Valérie Massadian’s follow-up to her acclaimed (and still undistributed) 2011 debut Nana is precisely controlled, but without ever resorting to a clinical distance from its subject. Massadian’s form remains as expressive as it is austere, conjuring small wonders out of fluctuations in natural light and makeshift curtains billowing in gusts of wind; she’s found a rich middle ground between placing herself at a remove, so as to comment on the circumstances of her subjects, and attempting to render their experience wholly immersive. As in Nana, there is a strong emphasis on how the subjective nature of human experience fosters learning and growth in Milla.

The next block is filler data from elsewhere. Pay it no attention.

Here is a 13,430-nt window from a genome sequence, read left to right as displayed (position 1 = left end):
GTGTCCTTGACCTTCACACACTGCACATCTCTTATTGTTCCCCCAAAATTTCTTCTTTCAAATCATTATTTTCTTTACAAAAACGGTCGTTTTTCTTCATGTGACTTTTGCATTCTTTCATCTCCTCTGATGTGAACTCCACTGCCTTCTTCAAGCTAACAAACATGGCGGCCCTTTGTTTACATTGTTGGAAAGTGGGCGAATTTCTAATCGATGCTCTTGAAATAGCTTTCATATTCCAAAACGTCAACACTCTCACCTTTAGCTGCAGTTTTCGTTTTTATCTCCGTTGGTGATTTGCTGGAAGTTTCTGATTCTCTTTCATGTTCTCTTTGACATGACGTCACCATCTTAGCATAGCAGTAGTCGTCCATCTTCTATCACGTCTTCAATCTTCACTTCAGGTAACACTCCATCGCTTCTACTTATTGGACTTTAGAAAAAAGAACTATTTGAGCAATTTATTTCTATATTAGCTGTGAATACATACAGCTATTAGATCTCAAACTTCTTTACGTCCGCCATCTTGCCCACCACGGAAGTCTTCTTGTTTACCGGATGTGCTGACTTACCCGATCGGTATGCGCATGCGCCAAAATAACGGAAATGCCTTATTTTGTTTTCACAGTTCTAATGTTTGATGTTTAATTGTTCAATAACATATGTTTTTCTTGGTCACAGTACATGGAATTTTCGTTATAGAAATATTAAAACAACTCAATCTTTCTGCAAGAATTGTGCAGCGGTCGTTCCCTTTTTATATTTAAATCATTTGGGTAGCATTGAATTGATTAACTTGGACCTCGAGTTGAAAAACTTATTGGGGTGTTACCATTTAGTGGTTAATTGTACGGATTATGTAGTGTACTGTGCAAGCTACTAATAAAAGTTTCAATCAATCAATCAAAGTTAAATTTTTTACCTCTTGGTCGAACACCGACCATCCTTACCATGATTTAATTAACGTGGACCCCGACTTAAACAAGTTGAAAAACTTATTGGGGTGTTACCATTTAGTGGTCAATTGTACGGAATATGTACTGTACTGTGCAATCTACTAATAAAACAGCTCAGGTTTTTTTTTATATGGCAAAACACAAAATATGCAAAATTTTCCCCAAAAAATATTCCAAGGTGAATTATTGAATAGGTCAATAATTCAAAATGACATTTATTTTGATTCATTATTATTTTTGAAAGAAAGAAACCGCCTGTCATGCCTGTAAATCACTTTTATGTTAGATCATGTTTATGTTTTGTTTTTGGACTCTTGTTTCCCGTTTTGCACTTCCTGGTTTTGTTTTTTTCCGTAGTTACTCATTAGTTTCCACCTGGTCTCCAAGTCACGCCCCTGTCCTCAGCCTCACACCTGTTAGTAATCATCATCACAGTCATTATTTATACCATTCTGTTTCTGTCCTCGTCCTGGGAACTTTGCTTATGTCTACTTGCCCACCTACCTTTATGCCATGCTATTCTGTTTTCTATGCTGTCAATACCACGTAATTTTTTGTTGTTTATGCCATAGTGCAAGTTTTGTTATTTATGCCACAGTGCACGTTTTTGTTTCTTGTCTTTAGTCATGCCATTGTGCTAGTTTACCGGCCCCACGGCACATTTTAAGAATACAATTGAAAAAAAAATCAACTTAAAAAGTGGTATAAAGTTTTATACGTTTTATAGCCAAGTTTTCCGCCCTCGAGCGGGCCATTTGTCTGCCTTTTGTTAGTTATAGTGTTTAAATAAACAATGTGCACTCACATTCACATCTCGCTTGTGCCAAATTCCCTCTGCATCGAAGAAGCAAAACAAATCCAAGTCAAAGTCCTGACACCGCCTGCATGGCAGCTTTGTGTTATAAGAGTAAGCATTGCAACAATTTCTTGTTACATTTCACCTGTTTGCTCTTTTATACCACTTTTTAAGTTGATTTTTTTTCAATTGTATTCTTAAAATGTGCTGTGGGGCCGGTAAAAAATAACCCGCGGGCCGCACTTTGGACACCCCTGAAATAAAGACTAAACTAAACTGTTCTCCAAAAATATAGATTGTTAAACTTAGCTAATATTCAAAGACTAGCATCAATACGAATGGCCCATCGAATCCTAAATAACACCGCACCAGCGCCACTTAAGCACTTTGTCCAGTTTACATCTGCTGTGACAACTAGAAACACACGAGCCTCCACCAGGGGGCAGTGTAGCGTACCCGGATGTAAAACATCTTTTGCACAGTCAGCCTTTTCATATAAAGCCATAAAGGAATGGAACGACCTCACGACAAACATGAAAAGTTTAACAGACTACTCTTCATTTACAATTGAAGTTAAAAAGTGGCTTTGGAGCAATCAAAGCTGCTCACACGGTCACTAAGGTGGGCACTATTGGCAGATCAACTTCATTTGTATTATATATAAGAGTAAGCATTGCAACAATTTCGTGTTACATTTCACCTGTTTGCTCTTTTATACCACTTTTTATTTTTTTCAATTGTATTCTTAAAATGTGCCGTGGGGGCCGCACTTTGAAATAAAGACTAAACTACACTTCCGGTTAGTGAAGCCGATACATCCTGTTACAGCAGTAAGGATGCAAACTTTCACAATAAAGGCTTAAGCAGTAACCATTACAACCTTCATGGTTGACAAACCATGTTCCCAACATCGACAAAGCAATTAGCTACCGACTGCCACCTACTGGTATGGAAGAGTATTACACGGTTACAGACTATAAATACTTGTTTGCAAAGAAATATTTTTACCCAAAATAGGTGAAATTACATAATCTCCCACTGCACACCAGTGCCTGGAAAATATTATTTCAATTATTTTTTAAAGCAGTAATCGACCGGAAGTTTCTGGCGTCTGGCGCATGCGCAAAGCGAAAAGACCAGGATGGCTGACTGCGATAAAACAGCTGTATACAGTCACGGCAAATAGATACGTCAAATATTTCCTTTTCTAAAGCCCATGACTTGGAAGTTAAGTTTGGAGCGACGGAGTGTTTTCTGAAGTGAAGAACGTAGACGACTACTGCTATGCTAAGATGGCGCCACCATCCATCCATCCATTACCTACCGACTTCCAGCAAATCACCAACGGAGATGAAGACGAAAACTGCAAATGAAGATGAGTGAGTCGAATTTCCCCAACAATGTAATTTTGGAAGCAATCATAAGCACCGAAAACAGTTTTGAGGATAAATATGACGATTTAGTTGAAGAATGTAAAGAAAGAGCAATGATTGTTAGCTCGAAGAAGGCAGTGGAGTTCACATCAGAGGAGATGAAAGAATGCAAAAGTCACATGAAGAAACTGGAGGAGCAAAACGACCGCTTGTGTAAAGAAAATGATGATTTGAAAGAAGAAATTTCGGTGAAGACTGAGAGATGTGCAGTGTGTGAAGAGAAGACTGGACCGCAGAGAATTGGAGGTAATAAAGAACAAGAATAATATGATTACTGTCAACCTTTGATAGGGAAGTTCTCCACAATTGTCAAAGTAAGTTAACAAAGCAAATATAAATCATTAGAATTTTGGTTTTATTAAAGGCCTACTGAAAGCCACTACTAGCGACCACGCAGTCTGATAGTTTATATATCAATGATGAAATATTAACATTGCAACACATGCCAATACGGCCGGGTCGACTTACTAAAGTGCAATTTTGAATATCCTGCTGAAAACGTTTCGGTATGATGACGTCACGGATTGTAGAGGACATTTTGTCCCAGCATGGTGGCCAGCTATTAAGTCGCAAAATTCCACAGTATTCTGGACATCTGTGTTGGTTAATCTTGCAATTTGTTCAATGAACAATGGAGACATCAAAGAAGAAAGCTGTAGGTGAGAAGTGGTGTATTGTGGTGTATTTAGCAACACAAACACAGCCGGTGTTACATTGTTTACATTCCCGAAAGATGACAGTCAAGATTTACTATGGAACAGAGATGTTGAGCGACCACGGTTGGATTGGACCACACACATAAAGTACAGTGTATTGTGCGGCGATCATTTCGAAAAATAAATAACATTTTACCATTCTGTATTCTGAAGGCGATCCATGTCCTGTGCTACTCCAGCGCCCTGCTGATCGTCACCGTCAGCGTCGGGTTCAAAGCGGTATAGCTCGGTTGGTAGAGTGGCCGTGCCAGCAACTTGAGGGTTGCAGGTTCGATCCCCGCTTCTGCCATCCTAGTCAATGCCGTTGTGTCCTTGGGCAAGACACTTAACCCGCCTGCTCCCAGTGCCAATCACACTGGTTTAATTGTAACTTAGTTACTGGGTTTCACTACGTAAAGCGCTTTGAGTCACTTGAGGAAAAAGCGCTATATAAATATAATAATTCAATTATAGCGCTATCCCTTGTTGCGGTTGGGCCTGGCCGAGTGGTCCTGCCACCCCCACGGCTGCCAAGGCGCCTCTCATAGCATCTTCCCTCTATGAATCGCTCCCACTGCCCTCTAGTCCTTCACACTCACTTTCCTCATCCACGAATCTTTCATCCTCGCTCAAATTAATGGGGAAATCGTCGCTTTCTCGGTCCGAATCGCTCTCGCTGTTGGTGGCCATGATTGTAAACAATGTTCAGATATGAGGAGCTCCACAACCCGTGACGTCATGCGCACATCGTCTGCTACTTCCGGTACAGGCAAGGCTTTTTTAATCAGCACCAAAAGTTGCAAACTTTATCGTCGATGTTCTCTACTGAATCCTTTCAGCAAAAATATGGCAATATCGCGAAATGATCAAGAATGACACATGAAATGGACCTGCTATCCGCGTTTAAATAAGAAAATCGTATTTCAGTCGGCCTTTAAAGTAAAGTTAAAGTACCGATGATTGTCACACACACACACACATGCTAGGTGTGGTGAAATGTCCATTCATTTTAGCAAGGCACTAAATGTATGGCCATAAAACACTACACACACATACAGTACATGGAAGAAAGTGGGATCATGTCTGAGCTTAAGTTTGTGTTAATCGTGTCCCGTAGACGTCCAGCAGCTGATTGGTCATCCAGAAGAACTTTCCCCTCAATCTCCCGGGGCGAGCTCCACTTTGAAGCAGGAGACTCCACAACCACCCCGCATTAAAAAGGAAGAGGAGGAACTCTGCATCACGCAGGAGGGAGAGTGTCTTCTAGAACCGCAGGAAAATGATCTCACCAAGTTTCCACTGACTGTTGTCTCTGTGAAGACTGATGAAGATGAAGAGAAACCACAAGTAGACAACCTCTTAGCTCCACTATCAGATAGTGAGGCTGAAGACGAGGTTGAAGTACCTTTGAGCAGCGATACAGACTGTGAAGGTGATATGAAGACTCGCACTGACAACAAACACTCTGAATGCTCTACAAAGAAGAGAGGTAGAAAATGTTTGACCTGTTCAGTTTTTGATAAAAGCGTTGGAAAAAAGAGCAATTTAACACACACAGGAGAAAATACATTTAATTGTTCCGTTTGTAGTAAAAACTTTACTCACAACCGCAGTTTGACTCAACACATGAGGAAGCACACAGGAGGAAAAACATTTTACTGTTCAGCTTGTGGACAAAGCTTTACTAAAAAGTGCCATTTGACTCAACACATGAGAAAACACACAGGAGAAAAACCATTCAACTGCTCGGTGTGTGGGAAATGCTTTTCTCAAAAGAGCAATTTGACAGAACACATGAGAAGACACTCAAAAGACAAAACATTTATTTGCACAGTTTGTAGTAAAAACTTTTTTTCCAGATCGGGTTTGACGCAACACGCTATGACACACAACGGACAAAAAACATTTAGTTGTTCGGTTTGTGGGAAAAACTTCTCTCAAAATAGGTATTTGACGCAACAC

The space that Massadian creates onscreen is one that allows for life to take place within it, and so a naturalistic portrait of a poor young couple making a seaside home for themselves out of what little they can salvage gradually and mysteriously transforms into a study of a single mother providing for a young child through work and play, enduring grief and exhaustion in service of a bond that has rarely been presented so plainly and yet generously onscreen. Milla and her young son Ethan are played by real-life mother and child Severine and Ethan Jonckeere, nudging the final third of the film into the realm of documentary, while subtly complicating a viewer’s understanding of all that preceded it. In those striking moments, when Milla meets the gaze of Massadian’s camera head-on, it seems less challenge or accusation than acknowledgment, as if to say, “You see me. And I see you.”
Published as part of New Directors/New Films 2018 | Dispatch 1.